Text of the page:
Typically you want to name things. This makes them visible and something you can discuss. So, while teaching, you do want to say that this thing her is induction, so we have to remember to check the base case, and that from every case we can deduce the next one. If you do not name this thing, then it is likely that many students do not know what they should be paying attention to.

An exam requiring particular magical incantations seems silly, but if succeeding at them is important, then you should teach the magical incantations to the students. You may want to say that in general it is a good idea to say that you using induction, so that the reader is oriented, but whether it is called the principle of induction, or one just writes "By induction...", or explains the idea in the proof itself; not really essential.

So:

• Make the proof as easy to understand as possible.
• Tell students to use any magic words an exam requires in that exam.
• Writing like mathematics articles are written is not always a good idea, as many mathematics articles are poorly written, just like many academic texts in general. There are of course many good ideas there, too, but one has to think communication first, not just copy and paste expressions from other examples of the genre (mathematics research article or textbook).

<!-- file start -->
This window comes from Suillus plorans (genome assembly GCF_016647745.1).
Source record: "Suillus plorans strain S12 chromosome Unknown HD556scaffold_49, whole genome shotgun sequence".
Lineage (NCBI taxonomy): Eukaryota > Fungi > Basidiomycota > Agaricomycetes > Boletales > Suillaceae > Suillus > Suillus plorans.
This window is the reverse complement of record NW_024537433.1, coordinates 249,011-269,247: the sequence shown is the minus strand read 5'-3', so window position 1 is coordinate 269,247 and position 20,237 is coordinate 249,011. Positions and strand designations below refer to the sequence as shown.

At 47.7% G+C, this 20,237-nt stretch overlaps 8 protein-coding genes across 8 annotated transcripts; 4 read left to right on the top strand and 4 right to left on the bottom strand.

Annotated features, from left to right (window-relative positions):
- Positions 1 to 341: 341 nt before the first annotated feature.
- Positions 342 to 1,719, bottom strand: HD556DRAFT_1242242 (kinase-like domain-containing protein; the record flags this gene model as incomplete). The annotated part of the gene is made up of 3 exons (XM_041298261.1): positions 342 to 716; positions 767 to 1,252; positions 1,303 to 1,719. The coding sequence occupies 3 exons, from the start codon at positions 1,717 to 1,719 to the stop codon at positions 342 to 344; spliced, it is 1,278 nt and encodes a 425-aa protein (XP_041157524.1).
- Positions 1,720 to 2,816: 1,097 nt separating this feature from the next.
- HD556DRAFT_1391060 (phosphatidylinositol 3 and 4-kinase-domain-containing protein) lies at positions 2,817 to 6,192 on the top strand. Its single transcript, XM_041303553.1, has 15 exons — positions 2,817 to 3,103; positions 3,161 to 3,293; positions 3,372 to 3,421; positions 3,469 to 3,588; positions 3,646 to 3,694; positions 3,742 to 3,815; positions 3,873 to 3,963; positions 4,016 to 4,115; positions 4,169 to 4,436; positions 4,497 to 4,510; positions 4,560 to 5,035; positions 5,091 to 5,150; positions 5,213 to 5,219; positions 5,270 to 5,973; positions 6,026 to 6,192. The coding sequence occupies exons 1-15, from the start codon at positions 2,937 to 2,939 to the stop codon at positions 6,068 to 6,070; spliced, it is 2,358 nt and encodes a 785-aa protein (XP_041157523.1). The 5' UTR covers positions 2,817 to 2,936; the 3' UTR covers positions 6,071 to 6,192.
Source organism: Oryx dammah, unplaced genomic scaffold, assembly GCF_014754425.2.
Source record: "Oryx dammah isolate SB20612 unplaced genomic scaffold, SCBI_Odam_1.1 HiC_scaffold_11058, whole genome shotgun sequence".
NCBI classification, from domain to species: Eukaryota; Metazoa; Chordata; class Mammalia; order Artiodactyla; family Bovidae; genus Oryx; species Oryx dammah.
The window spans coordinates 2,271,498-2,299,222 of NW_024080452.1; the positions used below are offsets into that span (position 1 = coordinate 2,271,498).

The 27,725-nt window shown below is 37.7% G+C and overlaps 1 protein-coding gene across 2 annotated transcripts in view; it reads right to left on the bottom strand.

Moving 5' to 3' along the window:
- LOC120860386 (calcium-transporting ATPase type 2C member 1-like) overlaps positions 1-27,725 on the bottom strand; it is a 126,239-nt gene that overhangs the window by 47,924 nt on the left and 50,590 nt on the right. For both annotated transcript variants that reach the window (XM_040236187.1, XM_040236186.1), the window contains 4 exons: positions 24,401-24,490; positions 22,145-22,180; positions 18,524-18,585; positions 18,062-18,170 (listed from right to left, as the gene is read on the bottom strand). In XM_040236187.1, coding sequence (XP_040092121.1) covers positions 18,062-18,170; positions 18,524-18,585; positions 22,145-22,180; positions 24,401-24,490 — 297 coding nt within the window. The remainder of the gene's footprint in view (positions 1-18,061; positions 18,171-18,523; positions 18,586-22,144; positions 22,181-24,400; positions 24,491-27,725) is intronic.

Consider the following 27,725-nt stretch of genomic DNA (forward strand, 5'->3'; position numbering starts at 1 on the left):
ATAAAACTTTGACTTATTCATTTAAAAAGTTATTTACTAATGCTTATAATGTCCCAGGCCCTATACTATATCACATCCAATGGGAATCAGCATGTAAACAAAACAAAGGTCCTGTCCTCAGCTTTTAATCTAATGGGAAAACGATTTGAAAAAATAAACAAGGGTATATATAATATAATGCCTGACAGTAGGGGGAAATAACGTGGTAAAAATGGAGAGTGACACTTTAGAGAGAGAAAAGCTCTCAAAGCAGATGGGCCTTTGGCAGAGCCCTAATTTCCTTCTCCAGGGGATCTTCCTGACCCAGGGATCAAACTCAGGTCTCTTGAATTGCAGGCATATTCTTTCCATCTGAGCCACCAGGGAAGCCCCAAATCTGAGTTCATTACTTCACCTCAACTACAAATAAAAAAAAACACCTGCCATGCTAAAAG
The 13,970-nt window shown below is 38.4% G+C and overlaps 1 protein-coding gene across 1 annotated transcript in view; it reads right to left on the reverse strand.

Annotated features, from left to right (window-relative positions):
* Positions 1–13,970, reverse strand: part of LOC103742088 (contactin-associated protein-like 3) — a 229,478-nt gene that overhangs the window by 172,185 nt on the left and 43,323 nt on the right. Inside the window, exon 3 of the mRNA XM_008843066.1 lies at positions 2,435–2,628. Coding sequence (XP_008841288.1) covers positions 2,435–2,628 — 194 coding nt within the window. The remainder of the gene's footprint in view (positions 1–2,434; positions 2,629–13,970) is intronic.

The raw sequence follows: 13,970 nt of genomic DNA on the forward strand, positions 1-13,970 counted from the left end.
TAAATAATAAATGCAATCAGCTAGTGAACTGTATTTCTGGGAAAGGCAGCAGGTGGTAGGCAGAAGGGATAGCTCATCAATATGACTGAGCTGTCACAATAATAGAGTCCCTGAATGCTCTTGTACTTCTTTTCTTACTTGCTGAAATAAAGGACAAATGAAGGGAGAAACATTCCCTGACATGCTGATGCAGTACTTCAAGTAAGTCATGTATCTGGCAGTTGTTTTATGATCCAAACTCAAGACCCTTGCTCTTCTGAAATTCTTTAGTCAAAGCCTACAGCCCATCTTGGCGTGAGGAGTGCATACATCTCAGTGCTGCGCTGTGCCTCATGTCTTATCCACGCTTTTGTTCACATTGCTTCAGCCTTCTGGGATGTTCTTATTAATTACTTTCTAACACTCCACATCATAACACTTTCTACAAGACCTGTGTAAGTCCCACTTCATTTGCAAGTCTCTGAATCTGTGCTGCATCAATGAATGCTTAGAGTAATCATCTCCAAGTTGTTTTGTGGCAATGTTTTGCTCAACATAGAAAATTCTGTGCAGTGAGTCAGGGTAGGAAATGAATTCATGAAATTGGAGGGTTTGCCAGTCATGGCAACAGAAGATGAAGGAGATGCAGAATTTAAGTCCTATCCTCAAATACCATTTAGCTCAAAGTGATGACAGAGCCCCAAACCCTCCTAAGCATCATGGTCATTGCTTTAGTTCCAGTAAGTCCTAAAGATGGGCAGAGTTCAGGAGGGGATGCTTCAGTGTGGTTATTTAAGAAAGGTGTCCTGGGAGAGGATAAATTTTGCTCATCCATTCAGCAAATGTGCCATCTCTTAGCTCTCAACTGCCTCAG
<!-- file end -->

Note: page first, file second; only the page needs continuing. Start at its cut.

• The last one is more of a general note. Nov 18 at 14:18

From a traditional standpoint in teaching high school math, clarity and pedagogy are paramount. A proof by induction traditionally includes an explicit reference to the principle of mathematical induction to ensure that students understand not just the mechanics of the proof but also the underlying logical framework that validates the approach. While technically it may be sufficient to show that the base case holds and the inductive step follows (Hk ⟹ Hk+1), explicitly stating that one is using the principle of mathematical induction reinforces the method and its formal structure, which is crucial for educational purposes.

Regarding other principles like the pigeonhole principle or proof by contradiction, traditionally, it is also considered good practice to name the principle being used. This practice helps students to distinguish between various proof techniques and understand their applications. However, as with the principle of mathematical induction, it may not always be necessary to name the principle as long as the logical structure of the proof is clear and correct.

In educational settings, it is often beneficial to be explicit about these principles to aid learning, even if, in professional mathematics, such explicit references may sometimes be omitted.